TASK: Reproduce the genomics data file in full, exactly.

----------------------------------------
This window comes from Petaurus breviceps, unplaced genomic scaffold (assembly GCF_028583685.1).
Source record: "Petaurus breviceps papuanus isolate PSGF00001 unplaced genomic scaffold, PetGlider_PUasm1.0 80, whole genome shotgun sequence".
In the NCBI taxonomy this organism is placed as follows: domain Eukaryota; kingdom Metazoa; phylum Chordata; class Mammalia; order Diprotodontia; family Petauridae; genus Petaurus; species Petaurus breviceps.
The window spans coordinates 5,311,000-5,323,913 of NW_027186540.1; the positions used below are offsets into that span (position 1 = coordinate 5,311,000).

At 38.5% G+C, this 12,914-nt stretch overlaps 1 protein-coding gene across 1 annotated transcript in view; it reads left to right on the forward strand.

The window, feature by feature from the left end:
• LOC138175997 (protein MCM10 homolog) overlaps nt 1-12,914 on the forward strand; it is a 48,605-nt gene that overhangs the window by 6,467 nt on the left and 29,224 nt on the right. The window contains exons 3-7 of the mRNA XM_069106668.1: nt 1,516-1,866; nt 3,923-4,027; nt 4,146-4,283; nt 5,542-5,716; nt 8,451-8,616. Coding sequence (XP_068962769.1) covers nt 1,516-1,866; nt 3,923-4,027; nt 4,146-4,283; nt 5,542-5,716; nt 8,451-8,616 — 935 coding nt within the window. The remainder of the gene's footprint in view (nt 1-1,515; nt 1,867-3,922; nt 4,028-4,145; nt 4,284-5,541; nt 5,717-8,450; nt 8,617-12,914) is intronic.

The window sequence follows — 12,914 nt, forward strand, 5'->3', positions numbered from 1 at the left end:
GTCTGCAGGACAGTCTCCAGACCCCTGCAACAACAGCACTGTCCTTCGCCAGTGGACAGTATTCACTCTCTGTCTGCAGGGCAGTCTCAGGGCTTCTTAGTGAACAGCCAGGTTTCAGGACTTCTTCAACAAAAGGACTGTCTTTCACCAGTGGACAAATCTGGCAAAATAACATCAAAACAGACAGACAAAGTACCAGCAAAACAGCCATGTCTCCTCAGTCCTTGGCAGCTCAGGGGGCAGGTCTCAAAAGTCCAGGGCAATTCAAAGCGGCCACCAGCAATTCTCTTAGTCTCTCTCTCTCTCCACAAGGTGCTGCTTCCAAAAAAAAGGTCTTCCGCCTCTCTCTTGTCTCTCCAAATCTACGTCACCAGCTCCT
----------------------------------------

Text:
This window comes from Petaurus breviceps, unplaced genomic scaffold (assembly GCF_028583685.1).
Source record: "Petaurus breviceps papuanus isolate PSGF00001 unplaced genomic scaffold, PetGlider_PUasm1.0 80, whole genome shotgun sequence".
In the NCBI taxonomy this organism is placed as follows: domain Eukaryota; kingdom Metazoa; phylum Chordata; class Mammalia; order Diprotodontia; family Petauridae; genus Petaurus; species Petaurus breviceps.
The window spans coordinates 5,311,000-5,323,913 of NW_027186540.1; the positions used below are offsets into that span (position 1 = coordinate 5,311,000).

At 38.5% G+C, this 12,914-nt stretch overlaps 1 protein-coding gene across 1 annotated transcript in view; it reads left to right on the forward strand.

The window, feature by feature from the left end:
• LOC138175997 (protein MCM10 homolog) overlaps nt 1-12,914 on the forward strand; it is a 48,605-nt gene that overhangs the window by 6,467 nt on the left and 29,224 nt on the right. The window contains exons 3-7 of the mRNA XM_069106668.1: nt 1,516-1,866; nt 3,923-4,027; nt 4,146-4,283; nt 5,542-5,716; nt 8,451-8,616. Coding sequence (XP_068962769.1) covers nt 1,516-1,866; nt 3,923-4,027; nt 4,146-4,283; nt 5,542-5,716; nt 8,451-8,616 — 935 coding nt within the window. The remainder of the gene's footprint in view (nt 1-1,515; nt 1,867-3,922; nt 4,028-4,145; nt 4,284-5,541; nt 5,717-8,450; nt 8,617-12,914) is intronic.

The window sequence follows — 12,914 nt, forward strand, 5'->3', positions numbered from 1 at the left end:
GTCTGCAGGACAGTCTCCAGACCCCTGCAACAACAGCACTGTCCTTCGCCAGTGGACAGTATTCACTCTCTGTCTGCAGGGCAGTCTCAGGGCTTCTTAGTGAACAGCCAGGTTTCAGGACTTCTTCAACAAAAGGACTGTCTTTCACCAGTGGACAAATCTGGCAAAATAACATCAAAACAGACAGACAAAGTACCAGCAAAACAGCCATGTCTCCTCAGTCCTTGGCAGCTCAGGGGGCAGGTCTCAAAAGTCCAGGGCAATTCAAAGCGGCCACCAGCAATTCTCTTAGTCTCTCTCTCTCTCCACAAGGTGCTGCTTCCAAAAAAAAGGTCTTCCGCCTCTCTCTTGTCTCTCCAAATCTACGTCACCAGCTCCT